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and i just poured that in a paper cup and drank it, and i would come out, and go to the bathroom, and go right back up under there. >> hinojosa: are you crying? >> oh, yeah, all day. i was just devastated. and then somebody called and said, "come and do something." >> hinojosa: you know, you talk about the fact that you had these 40 years... you had your first hit in 1962, and then essentially 40 years of still working, but without a hit. and you talk a lot about what that felt like, those 40 years. you... in fact, you have this term that you used. you call it... >> the struggle. >> hinojosa: the struggle. >> just the struggle. but it wasn't the struggle... i never had to live in a car. i've always been fortunate with people. while the business wasn't kind to me, people were. people paid car notes and mortgages and bought clothes and plane tickets, and they really... >> hinojosa: fans? >> yes. >> hinojosa: fans. >> it was a core group of people that did these things for me, and are still with me now, and really believed in it. and i didn't believe in me every day. it was like, "here, go shopping," or "here, go and do
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this show for $20, and we'll get you this $100 dress to go do this show for $20, and have some champagne and be happy." >> hinojosa: you were singing for $50 a night. >> mm-hmm, three shows. >> hinojosa: and not... >> three one-hour shows. >> hinojosa: and the total that you would get is $50 a night. >> well, i got $100, but i had to give $50 of it to my keyboard player. >> hinojosa: and you actually... i mean, again, you... one of the things i love about you, bettye, is that you take this situation and you kind of turn it on its head. because, you know, you could say that those were years of the struggle, but now you're able to say those years of the struggle allowed you to create the profound, honest way in which you sing. >> oh, i think absolutely. i think that had i become a star at 16, right after "my man," well, first of all, why would i have had to grow? when you become a star, you're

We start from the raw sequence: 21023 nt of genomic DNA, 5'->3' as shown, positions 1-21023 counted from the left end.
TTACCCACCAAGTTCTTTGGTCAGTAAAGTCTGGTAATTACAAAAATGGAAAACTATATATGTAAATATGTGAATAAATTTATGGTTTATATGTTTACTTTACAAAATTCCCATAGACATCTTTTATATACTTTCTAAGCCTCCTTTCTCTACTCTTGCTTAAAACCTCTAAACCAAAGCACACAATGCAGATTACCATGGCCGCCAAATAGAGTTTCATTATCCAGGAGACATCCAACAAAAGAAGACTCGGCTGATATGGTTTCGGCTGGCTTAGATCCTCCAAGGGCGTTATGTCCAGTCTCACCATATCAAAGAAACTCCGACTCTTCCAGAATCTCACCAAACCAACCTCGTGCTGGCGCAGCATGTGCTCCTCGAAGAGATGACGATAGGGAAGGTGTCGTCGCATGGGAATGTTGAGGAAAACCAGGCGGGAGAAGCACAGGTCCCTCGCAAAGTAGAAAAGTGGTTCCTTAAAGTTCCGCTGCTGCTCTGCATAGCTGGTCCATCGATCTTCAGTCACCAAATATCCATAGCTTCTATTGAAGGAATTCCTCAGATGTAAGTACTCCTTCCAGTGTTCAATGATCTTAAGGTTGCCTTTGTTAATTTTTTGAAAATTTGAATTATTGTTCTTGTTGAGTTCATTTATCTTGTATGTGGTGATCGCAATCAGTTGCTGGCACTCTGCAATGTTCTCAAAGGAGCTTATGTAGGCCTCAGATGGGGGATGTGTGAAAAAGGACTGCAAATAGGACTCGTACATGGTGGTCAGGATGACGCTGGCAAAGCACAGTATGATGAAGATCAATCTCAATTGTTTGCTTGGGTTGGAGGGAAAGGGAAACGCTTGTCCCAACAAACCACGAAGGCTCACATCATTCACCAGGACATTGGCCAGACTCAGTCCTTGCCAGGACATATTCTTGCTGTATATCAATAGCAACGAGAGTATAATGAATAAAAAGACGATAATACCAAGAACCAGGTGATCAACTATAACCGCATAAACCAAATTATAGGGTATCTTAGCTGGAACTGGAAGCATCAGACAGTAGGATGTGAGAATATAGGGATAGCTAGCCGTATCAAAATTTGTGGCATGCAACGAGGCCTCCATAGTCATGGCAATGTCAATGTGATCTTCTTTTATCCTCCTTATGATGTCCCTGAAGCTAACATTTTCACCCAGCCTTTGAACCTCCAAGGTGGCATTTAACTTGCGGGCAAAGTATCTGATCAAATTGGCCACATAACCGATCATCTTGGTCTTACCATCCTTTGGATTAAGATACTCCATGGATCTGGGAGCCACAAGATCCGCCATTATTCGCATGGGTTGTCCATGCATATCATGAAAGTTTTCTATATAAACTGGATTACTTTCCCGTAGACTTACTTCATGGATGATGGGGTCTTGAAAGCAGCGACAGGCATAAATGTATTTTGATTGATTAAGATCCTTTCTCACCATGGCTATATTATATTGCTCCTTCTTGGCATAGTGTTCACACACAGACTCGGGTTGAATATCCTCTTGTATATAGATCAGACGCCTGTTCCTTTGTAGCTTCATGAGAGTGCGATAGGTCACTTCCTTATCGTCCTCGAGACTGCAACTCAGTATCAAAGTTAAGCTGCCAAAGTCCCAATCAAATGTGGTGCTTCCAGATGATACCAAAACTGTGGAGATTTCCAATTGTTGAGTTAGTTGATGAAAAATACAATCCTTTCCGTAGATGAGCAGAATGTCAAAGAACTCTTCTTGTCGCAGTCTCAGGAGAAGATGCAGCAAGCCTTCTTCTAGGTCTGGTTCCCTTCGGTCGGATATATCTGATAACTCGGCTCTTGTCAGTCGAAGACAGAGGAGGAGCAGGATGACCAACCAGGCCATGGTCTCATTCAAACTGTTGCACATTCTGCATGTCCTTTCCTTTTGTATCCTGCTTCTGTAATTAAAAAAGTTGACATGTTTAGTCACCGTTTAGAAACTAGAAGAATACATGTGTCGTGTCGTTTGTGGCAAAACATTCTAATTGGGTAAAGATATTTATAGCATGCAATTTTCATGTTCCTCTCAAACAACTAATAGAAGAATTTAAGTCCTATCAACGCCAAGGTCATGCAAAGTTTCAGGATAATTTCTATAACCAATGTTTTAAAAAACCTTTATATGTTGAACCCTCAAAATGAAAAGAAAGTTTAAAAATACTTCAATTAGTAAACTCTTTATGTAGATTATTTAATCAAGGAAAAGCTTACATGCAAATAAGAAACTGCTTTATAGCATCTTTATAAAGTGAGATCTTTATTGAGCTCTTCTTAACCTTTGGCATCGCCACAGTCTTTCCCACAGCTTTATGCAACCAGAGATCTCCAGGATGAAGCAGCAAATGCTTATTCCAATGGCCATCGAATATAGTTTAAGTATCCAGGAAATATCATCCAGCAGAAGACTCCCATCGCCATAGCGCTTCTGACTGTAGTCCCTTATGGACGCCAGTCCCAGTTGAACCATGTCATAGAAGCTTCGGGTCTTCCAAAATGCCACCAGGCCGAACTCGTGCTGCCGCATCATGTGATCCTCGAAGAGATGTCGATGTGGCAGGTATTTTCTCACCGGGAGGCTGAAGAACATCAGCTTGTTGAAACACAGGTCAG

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finished. you have grown. apparently you've learned everything there to learn. you're a star. so that would inhibit growth, does and has. so i'm, in retrospect, very glad that i was allowed to get this good. because i didn't start this good. >> hinojosa: when you were younger, though, you did not... when you heard your own voice, you didn't like it. >> no, i wanted to sound like a girl. you know, i wanted to sound sweet and mellifluous and pretty. and i knew i didn't sound that way. and when i was young, of course you want your contemporaries to like you. so a bunch of grown people liking me at first wasn't... and no kids liking me, you know, that really didn't... my friends were not impressed, or whatever. i wasn't singing the songs they were dancing to. but adults were fascinated, and i was packing bars. but no ballrooms or dances or... >> hinojosa: talk a little bit
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about that issue of struggling to find your identity as a young woman of color who's a performer who wants to be part of the mainstream, and having this particular voice that is so unique, and the struggles of, you know, wanting to be loved. >> well, that was due to a manager whose name was jim lewis, who heard everything that i could possibly be, and i heard none of it. and for the first maybe five or six years, maybe ten years that we were together, it was... i thought he wanted me to eventually learn how to sound like sarah vaughan, and sound like nancy wilson. and he was trying to get me to sing those songs, but with my voice. and i would feel like, "well, they don't sound pretty when i sing them." he said, "that's because you don't sound pretty. you sound like this. so sing them like that, with all your heart." and i couldn't get that together.
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>> hinojosa: that's... for someone to say... for a manager to say, "you don't sound pretty"... >> oh, no, he said... and he called, like, people like the miracles and the temptations, he called those my little friends. he said, "you and your little friends have got to sustain these careers for 50 and 60 years." and he said, "if you don't learn your craft, you won't be able to do that. you either have to learn your craft, or you have to have a hit record every two years. that's the only way you'll be able to make any money at this. i won't promise you that you're going to be a star, but you will be able to make your money singing, and you will be a respected artist if you listen to me." and i wouldn't do that for a long time. i said, "he just wants me to be old, and he just likes all this old music from the '40s, and he's not hip, and he wants to make me old, too." oh, it was just a constant battle. >> hinojosa: and now you have... i love the fact that you don't call it a comeback, because you were working. >> oh, all the time. >> hinojosa: you were working all the time. >> yep.